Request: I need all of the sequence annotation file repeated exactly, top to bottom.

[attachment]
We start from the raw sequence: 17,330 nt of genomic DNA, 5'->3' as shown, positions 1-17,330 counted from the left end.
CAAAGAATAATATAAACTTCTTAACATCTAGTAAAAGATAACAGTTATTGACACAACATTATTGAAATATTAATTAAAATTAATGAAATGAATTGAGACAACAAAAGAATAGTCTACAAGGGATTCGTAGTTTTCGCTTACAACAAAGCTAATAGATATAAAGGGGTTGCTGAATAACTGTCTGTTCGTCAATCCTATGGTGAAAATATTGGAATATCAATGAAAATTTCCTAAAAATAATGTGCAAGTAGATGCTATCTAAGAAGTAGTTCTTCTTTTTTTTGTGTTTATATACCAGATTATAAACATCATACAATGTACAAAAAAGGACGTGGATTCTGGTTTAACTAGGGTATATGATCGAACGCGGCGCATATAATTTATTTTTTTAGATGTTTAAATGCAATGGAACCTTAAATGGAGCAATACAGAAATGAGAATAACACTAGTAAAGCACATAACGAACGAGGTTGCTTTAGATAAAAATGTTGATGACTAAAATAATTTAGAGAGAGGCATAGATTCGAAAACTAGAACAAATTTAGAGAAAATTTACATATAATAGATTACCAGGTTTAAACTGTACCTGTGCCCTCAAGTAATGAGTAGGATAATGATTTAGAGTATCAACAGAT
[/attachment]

We start from the raw sequence: 17,330 nt of genomic DNA, 5'->3' as shown, positions 1-17,330 counted from the left end.
CAAAGAATAATATAAACTTCTTAACATCTAGTAAAAGATAACAGTTATTGACACAACATTATTGAAATATTAATTAAAATTAATGAAATGAATTGAGACAACAAAAGAATAGTCTACAAGGGATTCGTAGTTTTCGCTTACAACAAAGCTAATAGATATAAAGGGGTTGCTGAATAACTGTCTGTTCGTCAATCCTATGGTGAAAATATTGGAATATCAATGAAAATTTCCTAAAAATAATGTGCAAGTAGATGCTATCTAAGAAGTAGTTCTTCTTTTTTTTGTGTTTATATACCAGATTATAAACATCATACAATGTACAAAAAAGGACGTGGATTCTGGTTTAACTAGGGTATATGATCGAACGCGGCGCATATAATTTATTTTTTTAGATGTTTAAATGCAATGGAACCTTAAATGGAGCAATACAGAAATGAGAATAACACTAGTAAAGCACATAACGAACGAGGTTGCTTTAGATAAAAATGTTGATGACTAAAATAATTTAGAGAGAGGCATAGATTCGAAAACTAGAACAAATTTAGAGAAAATTTACATATAATAGATTACCAGGTTTAAACTGTACCTGTGCCCTCAAGTAATGAGTAGGATAATGATTTAGAGTATCAACAGAT